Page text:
The Cleveland Cavaliers had the first pick that year and selected Brad Dougherty, the center out of North Carolina. The Celtics’ manager Red Auerbach, however, had his eyes on Bias. When Bias signed with the Celtics, fans were anticipating the start of the young All-American’s NBA career, one that was bound to go down among the greatest in history.
At least, that’s how it should have gone. Instead, Bias’ story ended tragically early, cut short by a few grams of cocaine.
A Death Shocked The Nation
A day after the NBA draft, Len Bias signed a $3 million endorsement deal with Reebok; the company was hoping to use Bias’ stardom to promote their shoes just as Michael Jordan had done with Nike two years earlier. Fresh off of signing the deal and finalizing a few things with the Celtics front office, Bias made a triumphant return to College Park to celebrate.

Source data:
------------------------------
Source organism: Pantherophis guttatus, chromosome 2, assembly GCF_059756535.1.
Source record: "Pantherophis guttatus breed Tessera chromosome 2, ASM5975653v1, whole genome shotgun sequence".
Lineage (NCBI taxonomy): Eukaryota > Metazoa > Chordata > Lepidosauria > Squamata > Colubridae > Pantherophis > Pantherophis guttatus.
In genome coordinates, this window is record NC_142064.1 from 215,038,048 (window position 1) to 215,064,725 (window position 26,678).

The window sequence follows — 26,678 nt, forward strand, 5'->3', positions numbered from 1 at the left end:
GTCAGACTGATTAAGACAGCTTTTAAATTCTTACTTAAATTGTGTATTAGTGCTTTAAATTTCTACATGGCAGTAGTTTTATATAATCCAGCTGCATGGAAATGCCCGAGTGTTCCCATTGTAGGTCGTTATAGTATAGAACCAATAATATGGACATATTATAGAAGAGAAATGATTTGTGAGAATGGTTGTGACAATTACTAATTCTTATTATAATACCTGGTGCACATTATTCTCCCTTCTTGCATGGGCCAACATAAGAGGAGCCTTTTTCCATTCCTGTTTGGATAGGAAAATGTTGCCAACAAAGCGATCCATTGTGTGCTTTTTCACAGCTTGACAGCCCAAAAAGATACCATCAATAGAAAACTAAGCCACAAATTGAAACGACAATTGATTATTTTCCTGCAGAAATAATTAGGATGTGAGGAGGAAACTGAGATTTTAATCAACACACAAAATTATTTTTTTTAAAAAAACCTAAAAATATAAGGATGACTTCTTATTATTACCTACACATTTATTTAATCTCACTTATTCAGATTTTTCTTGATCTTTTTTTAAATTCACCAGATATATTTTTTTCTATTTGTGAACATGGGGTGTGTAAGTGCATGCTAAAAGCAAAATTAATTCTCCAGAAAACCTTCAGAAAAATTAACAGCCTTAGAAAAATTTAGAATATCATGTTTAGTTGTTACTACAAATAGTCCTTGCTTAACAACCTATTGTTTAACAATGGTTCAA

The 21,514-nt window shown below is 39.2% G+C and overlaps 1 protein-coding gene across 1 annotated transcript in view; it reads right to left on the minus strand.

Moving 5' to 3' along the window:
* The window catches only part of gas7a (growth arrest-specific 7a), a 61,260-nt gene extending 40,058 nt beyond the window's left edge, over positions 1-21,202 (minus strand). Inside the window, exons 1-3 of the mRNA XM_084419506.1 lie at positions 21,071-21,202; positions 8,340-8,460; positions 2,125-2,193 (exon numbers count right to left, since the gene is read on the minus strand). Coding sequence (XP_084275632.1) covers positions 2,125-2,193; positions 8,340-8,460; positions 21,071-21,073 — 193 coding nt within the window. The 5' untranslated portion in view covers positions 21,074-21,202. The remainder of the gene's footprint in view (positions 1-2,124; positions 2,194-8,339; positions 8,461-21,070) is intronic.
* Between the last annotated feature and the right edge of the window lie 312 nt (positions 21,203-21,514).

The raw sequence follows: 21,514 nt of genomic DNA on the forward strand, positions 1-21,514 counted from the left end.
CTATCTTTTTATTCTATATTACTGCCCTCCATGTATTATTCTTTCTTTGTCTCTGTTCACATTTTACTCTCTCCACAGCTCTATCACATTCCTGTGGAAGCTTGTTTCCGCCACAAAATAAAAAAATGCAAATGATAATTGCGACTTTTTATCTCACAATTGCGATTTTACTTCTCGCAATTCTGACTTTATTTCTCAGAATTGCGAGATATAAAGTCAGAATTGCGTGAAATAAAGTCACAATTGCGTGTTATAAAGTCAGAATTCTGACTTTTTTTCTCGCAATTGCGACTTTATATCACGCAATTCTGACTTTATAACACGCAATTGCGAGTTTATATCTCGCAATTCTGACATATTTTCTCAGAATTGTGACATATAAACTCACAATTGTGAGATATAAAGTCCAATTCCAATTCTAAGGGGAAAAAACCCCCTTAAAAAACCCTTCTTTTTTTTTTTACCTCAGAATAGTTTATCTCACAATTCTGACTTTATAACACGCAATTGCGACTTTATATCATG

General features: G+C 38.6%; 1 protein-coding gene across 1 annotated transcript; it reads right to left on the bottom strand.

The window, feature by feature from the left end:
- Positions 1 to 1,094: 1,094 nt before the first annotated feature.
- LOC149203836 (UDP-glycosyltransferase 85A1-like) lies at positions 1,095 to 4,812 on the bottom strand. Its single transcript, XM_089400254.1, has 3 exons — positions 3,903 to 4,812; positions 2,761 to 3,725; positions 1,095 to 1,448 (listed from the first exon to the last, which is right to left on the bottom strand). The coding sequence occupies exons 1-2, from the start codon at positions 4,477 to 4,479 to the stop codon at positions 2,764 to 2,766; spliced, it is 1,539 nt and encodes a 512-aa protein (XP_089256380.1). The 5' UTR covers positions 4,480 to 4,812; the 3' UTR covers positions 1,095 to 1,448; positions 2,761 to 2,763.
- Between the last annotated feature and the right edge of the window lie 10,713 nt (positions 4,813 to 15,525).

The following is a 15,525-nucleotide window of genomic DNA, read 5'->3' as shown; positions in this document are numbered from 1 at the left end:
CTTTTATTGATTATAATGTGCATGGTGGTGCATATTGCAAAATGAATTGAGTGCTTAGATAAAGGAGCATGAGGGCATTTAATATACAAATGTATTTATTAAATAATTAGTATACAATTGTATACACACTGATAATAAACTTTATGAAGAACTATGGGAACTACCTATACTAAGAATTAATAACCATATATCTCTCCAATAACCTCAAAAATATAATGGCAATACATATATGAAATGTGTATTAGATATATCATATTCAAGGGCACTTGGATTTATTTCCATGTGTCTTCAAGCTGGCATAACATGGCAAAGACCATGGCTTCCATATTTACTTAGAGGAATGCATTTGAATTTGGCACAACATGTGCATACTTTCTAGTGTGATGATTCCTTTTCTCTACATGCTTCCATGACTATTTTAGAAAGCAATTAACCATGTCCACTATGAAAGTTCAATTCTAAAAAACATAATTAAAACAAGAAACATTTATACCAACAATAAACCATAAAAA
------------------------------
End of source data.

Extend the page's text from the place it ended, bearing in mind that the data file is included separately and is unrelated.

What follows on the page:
At some point during the evening, some of Bias’ friends dealt out lines of cocaine, and the young basketball star made the decision, perhaps for the first time, to join them.
At 6:32 in the morning, Bias’ childhood friend Brian Tribble called 911. He was still high — confused and scared; at first, the operator thought it was a prank call. When they realized it wasn’t, an ambulance was dispatched. It arrived at the dorm around 6:40 a.m..
According to a Los Angeles Times report at the time of Bias’ death, Bias had been given “dealer-level quality” cocaine.
“You’re not going to stop on the street corner and get that quality,” said Howard Silverman, the then-acting head of the state Drug Abuse Administration. “You’d have to be pretty well connected.”
In Bias’ car, police found a plastic bag containing roughly 12 grams of cocaine, and in a trash bin outside of the dormitory where Bias and his friends were partying, they found cut straws for snorting cocaine, cocaine crystals, a cognac bottle, and several beer bottles.
Could Len Bias Have Been Saved?